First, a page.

Gsa Provides Free Access To Federal Contract Information
Public access to federal contract information will be provided at no charge, under the new, Federal Procurement Data System–Next Generation (FPDS-NG)– which became accessible Oct. 1, the U.S. General Services Administration (GSA) has announced.
GSA will provide free access to federal procurement reports as a citizen service. Access to real-time, contract information expands opportunities for vendors to provide products and services to agencies at greater value to the government, which, in turn, provides added value to tax dollars.
Private citizens, small and large businesses, non-profit organizations, members of Congress and federal agencies, generally, will share equal access to standard reports, such as socio-economic reports showing which agencies have awarded contracts to small, minority-owned businesses, small veteran-owned businesses, etc. There may be delayed access to some data for security reasons.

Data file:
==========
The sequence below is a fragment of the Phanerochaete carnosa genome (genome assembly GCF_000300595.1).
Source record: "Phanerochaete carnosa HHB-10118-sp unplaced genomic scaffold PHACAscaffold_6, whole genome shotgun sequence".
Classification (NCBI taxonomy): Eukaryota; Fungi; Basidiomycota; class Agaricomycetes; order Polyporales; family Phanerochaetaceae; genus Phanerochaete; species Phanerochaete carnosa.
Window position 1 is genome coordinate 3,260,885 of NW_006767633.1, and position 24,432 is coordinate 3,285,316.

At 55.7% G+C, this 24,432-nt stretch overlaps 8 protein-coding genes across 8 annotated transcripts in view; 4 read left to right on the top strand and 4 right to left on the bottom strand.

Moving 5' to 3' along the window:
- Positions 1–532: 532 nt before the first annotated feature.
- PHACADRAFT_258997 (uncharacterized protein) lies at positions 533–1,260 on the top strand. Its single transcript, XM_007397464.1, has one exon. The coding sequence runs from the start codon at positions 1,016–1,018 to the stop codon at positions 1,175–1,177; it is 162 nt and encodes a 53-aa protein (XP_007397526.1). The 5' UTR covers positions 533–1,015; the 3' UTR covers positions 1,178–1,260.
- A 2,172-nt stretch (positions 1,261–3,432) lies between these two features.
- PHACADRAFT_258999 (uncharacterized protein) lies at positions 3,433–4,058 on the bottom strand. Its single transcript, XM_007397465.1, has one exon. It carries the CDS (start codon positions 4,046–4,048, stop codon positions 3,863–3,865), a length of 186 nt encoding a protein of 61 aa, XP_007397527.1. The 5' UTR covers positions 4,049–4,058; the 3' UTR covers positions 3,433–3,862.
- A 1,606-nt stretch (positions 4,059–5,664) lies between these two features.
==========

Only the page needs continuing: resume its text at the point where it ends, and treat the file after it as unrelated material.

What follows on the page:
For organizations, businesses and private citizens needing access to raw contract data, GSA will offer direct access to the entire FPDS-NG database, through Web services, at a fee to cover the cost of a permanent computer connection, approximately $2,500.
Other benefits of GSA’s new federal contract database include enabling agencies to report information immediately, while also lowering agency reporting costs, along with making end-of-year reports available several months earlier than in the past. End-of-year reporting for fiscal year 2004 contract spending will be available in December, based on agency forecasts.
GSA is a centralized federal procurement and property management agency with 13,000 associates. Congress created GSA to help agencies improve efficiency and better serve the public. GSA will provide free access to federal procurement reports Today, GSA provides government-wide policy, and, on behalf of federal agencies, acquires office space, equipment, telecommunications, information technology, supplies and services for more than one million federal workers in more than 8,000 buildings in 2,000 U.S. communities.